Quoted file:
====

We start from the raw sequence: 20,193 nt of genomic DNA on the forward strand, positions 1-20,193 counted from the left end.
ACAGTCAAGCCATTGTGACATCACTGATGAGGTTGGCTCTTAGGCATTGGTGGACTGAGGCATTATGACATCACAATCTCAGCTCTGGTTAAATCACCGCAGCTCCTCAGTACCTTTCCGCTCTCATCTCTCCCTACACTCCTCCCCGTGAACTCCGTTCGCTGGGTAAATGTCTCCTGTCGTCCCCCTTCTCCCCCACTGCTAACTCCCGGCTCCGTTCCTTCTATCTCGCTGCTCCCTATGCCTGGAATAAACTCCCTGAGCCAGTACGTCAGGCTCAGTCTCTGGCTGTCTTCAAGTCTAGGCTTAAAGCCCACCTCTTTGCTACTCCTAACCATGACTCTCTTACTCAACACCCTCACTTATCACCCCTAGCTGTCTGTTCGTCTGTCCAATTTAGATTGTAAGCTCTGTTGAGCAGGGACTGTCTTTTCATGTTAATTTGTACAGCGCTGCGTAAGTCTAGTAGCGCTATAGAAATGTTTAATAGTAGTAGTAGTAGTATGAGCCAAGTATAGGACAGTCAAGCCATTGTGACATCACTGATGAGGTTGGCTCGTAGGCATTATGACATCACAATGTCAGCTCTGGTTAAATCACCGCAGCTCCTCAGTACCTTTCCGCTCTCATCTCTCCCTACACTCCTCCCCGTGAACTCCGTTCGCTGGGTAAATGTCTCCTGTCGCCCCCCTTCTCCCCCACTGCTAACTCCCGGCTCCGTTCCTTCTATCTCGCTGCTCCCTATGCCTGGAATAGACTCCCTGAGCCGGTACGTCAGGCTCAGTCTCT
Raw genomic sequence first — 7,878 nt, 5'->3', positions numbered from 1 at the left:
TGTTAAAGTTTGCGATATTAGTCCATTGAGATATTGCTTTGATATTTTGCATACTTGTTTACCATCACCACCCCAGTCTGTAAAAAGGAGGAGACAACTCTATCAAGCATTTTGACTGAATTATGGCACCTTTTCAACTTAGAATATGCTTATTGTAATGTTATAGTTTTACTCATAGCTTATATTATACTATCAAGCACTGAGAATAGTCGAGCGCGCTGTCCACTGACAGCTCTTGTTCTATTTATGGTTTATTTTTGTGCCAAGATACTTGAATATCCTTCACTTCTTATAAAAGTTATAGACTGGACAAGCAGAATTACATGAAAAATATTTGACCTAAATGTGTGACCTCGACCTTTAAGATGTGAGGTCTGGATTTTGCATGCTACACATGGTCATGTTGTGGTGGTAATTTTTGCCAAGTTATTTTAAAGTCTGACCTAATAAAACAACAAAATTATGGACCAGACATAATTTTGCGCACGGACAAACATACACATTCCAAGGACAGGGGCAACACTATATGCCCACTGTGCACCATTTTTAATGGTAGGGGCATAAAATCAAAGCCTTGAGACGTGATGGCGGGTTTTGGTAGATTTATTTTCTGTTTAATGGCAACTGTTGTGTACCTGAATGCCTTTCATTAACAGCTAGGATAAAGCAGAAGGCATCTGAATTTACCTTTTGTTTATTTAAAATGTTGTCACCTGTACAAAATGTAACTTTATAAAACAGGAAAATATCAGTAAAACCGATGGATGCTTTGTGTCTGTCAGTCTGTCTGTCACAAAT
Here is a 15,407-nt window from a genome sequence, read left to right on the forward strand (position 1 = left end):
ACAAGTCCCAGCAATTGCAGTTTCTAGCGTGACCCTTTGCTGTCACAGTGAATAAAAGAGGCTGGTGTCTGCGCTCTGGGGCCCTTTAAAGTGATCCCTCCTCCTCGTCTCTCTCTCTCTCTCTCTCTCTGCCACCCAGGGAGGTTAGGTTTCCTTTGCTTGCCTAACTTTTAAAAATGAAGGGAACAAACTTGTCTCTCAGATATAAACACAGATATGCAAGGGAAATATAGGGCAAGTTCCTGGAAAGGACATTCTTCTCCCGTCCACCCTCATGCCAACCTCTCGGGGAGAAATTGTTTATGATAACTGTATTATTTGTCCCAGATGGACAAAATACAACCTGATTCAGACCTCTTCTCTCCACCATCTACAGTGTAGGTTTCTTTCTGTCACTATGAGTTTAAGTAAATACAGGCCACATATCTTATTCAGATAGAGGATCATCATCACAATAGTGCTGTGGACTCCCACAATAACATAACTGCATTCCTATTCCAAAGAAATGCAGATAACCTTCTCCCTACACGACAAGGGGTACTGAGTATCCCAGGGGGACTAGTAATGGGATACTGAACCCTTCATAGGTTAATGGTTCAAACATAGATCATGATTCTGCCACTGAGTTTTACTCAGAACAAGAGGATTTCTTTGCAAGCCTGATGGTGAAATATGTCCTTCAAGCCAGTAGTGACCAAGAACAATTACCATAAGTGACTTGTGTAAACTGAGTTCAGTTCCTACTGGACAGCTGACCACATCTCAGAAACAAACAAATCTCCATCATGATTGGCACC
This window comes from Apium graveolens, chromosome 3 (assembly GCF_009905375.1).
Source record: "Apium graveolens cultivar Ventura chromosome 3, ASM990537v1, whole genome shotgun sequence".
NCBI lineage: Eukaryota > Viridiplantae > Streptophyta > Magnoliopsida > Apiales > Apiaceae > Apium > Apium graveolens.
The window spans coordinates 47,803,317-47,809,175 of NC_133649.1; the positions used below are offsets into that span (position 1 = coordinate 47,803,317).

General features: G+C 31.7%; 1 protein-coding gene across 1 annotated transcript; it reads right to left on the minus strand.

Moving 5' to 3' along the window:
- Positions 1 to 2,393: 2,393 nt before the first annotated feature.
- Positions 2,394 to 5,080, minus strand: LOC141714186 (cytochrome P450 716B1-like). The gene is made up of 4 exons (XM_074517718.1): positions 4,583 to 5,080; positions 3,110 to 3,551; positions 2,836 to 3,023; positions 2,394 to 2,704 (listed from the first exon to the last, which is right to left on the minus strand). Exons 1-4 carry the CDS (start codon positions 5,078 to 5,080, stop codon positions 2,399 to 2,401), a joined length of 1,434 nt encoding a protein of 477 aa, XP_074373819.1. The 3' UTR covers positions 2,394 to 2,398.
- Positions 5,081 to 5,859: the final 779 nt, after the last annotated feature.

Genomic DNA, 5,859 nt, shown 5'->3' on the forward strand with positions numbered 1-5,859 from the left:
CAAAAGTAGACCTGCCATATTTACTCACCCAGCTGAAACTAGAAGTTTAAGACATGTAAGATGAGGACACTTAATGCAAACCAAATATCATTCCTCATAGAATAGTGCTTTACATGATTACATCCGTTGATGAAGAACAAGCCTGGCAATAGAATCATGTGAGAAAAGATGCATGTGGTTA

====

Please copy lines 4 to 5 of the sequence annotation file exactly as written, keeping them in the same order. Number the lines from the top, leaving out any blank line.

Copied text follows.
TGTTAAAGTTTGCGATATTAGTCCATTGAGATATTGCTTTGATATTTTGCATACTTGTTTACCATCACCACCCCAGTCTGTAAAAAGGAGGAGACAACTCTATCAAGCATTTTGACTGAATTATGGCACCTTTTCAACTTAGAATATGCTTATTGTAATGTTATAGTTTTACTCATAGCTTATATTATACTATCAAGCACTGAGAATAGTCGAGCGCGCTGTCCACTGACAGCTCTTGTTCTATTTATGGTTTATTTTTGTGCCAAGATACTTGAATATCCTTCACTTCTTATAAAAGTTATAGACTGGACAAGCAGAATTACATGAAAAATATTTGACCTAAATGTGTGACCTCGACCTTTAAGATGTGAGGTCTGGATTTTGCATGCTACACATGGTCATGTTGTGGTGGTAATTTTTGCCAAGTTATTTTAAAGTCTGACCTAATAAAACAACAAAATTATGGACCAGACATAATTTTGCGCACGGACAAACATACACATTCCAAGGACAGGGGCAACACTATATGCCCACTGTGCACCATTTTTAATGGTAGGGGCATAAAATCAAAGCCTTGAGACGTGATGGCGGGTTTTGGTAGATTTATTTTCTGTTTAATGGCAACTGTTGTGTACCTGAATGCCTTTCATTAACAGCTAGGATAAAGCAGAAGGCATCTGAATTTACCTTTTGTTTATTTAAAATGTTGTCACCTGTACAAAATGTAACTTTATAAAACAGGAAAATATCAGTAAAACCGATGGATGCTTTGTGTCTGTCAGTCTGTCTGTCACAAAT
Here is a 15,407-nt window from a genome sequence, read left to right on the forward strand (position 1 = left end):